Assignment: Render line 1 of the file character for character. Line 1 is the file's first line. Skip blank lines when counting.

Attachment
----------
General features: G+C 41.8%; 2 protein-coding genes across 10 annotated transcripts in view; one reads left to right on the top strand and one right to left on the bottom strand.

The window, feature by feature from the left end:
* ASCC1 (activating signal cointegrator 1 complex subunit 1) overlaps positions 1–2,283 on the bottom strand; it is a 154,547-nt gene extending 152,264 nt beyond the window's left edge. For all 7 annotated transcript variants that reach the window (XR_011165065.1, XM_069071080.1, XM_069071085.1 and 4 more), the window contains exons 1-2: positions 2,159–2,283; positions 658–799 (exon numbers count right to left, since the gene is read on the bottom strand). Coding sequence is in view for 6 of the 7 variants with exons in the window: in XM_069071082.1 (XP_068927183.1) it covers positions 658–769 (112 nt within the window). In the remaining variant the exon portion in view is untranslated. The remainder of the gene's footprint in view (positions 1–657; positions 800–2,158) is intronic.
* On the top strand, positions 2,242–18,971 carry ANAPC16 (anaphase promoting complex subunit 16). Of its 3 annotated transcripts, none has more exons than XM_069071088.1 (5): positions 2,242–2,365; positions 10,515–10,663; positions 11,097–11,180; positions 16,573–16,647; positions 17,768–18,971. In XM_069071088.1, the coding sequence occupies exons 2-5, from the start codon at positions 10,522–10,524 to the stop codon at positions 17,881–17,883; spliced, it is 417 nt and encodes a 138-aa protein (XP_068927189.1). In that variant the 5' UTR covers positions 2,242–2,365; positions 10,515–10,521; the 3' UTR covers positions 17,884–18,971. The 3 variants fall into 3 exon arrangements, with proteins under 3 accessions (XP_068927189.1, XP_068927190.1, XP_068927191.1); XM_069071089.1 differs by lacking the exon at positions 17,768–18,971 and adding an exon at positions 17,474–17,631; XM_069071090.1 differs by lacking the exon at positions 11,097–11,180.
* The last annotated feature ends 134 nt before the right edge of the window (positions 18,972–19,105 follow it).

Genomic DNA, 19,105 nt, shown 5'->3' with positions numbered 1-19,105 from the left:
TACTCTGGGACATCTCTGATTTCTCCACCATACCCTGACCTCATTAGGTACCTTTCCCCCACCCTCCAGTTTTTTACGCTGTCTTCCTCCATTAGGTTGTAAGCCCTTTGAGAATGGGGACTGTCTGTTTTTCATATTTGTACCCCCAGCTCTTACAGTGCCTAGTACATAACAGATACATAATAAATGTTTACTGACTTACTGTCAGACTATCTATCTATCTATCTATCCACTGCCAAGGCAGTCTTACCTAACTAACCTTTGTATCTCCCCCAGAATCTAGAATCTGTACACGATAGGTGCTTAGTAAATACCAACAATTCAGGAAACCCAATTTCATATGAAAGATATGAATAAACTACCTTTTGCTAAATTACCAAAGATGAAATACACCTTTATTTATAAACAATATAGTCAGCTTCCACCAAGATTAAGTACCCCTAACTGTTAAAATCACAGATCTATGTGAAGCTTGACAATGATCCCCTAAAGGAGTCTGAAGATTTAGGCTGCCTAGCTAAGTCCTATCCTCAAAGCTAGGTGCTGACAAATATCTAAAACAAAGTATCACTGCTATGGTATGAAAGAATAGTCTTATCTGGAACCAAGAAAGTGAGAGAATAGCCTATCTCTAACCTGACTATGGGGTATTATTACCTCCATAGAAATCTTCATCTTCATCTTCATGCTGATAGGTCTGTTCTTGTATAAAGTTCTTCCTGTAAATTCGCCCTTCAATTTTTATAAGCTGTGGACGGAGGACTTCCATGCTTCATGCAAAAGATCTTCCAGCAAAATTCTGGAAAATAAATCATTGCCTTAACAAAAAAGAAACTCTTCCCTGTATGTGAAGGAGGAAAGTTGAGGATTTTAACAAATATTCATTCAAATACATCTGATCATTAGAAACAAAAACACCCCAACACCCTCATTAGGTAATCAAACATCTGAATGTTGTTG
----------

General features: G+C 41.8%; 2 protein-coding genes across 10 annotated transcripts in view; one reads left to right on the top strand and one right to left on the bottom strand.